The American Numismatic Society, organized in 1858 and incorporated in 1865 in New York State, operates as a research museum under Section 501(c)(3) of the Internal Revenue Code and is recognized as a publicly supported organization under section 170(b)(1)(A)(vi) as confirmed on November 1, 1970.

Dear Friends and Members,

As we find ourselves racing toward the end of 2021, we can look back with justifiable pride at the remarkable achievements of the Society’s 164th year. Today, though, I am more focused on our 165th, and I ask you to consider making it one to distinguish through a gift to our Year-End Appeal.

Thanks to your support this past year we were able to present Long Tables, Money Talks, and the ANS Lyceum; we hosted the Roman Provincial Coinages conference and resurrected the Coinage of the Americas Conference, offering it in a hybrid format for both in-person and remote participants; we produced the ANS Greatest Coins videos, our Pocket Change blog, and the Planchet podcast; and we greatly ramped up the digitization of the European collection and our work on other new programs and projects that the ANS team is bringing to fruition.

Daily, we are growing more ambitious for the Society’s future. Once again we are open to the public, we will resume the Summer Seminar, and we will expand our hybrid events in which all our members can participate regardless of where in the country—or the world!—they are. But as you know, we can realize our enthusiastic plans only with your help.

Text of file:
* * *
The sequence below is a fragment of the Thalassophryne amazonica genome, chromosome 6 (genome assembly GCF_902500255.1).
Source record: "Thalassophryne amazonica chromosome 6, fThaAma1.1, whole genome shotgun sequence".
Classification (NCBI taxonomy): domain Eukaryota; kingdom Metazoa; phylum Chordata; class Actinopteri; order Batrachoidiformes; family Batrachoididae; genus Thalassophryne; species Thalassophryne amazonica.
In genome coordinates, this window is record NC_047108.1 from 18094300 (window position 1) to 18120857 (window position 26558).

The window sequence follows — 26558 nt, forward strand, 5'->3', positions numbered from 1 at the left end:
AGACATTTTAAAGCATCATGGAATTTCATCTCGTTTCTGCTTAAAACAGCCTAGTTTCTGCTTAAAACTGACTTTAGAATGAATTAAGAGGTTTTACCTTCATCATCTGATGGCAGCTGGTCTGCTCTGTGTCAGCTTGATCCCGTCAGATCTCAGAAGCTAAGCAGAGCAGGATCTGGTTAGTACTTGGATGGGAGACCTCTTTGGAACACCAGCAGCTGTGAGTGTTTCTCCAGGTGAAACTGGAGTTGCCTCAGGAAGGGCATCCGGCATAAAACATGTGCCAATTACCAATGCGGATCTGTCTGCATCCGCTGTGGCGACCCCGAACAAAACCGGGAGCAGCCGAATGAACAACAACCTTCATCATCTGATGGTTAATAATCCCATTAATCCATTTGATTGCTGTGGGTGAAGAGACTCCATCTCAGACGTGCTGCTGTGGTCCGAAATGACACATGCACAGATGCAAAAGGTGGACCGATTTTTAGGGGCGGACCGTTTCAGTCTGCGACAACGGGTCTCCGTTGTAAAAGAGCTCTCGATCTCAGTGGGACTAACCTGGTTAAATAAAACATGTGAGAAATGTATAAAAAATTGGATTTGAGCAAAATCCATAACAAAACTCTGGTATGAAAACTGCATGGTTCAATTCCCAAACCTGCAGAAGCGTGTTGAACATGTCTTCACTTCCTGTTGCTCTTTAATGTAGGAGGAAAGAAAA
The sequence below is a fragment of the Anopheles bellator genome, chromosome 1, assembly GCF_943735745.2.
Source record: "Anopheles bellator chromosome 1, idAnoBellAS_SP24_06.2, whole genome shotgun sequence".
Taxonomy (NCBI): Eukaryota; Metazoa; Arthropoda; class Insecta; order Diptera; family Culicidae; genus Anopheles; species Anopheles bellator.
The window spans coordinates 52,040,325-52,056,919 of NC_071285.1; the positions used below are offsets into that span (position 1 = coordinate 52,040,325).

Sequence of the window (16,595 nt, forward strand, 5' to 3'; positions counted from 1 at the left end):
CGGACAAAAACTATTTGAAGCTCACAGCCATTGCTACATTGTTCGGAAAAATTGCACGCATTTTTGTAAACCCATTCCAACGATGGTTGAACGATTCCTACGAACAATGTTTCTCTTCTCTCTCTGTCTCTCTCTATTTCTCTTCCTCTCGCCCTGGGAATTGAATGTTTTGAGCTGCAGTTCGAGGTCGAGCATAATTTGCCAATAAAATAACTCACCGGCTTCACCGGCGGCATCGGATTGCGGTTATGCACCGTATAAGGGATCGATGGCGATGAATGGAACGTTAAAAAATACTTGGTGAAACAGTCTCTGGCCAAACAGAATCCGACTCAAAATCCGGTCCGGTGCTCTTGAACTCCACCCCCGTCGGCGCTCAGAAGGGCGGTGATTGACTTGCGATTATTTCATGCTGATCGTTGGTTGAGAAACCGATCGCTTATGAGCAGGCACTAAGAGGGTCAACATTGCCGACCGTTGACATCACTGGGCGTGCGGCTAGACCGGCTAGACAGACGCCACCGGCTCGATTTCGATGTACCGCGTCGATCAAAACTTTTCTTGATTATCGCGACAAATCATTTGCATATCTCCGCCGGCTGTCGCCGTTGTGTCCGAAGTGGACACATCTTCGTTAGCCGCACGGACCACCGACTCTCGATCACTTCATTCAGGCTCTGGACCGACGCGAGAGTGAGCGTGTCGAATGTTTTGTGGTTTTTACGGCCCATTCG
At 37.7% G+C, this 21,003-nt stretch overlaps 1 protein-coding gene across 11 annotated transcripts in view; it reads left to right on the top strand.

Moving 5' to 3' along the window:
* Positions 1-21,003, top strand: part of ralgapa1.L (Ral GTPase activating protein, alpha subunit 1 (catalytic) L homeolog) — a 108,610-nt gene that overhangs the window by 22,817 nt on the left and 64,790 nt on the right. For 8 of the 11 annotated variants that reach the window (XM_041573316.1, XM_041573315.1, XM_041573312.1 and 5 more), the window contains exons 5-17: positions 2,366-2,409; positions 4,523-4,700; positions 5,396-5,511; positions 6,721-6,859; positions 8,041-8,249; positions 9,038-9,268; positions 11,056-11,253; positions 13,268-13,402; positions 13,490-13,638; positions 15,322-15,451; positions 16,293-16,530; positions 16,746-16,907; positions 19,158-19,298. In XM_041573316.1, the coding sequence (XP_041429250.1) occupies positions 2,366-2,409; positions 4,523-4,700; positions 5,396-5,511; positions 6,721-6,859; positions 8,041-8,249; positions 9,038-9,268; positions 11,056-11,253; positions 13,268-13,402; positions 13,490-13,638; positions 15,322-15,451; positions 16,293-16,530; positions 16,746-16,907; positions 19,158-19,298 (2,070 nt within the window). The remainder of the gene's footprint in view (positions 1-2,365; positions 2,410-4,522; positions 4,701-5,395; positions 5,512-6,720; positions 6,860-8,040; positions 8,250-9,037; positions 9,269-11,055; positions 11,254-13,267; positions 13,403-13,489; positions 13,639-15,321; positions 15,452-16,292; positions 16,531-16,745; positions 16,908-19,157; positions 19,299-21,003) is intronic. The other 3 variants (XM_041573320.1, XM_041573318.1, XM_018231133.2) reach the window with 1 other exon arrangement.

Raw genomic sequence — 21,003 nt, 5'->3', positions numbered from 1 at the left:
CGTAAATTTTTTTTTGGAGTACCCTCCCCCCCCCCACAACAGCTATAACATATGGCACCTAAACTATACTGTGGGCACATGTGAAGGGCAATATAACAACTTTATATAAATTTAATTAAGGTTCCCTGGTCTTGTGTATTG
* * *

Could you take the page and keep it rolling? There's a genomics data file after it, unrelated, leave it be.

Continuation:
Please support our efforts with a donation to the Year-End Appeal before December 31, and make 2022 a year to celebrate in earnest.

From myself, the Board of Trustees, and the entire staff of the ANS, please accept our deepest gratitude for enabling the Society to be an unparalleled resource for all those enchanted and excited by numismatics, financial literacy, and what they bring to our understanding of our shared cultural history.

Gilles Bransbourg
Dr. Gilles Bransbourg
Executive Director

ANS Table at the ANA World's Fair of Money

Join us for an ANS Members' Breakfast at the Whitman Expo in Baltimore!

Friday, November 19

7:30–9:30 AM    Breakfast
8:00–8:30 AM    Program

A Members’ Breakfast is being sponsored by a generous donor at the 2021 Whitman Baltimore Winter Expo, Room 309, where we would like to thank you for your support. You and a guest are invited to join us and and enjoy the opportunity to chat, eat, and hear a short presentation by Executive Director Gilles Bransbourg and Assistant Curator of American Numismatics Jesse Kraft, who will give his "two cents" on the two cent piece.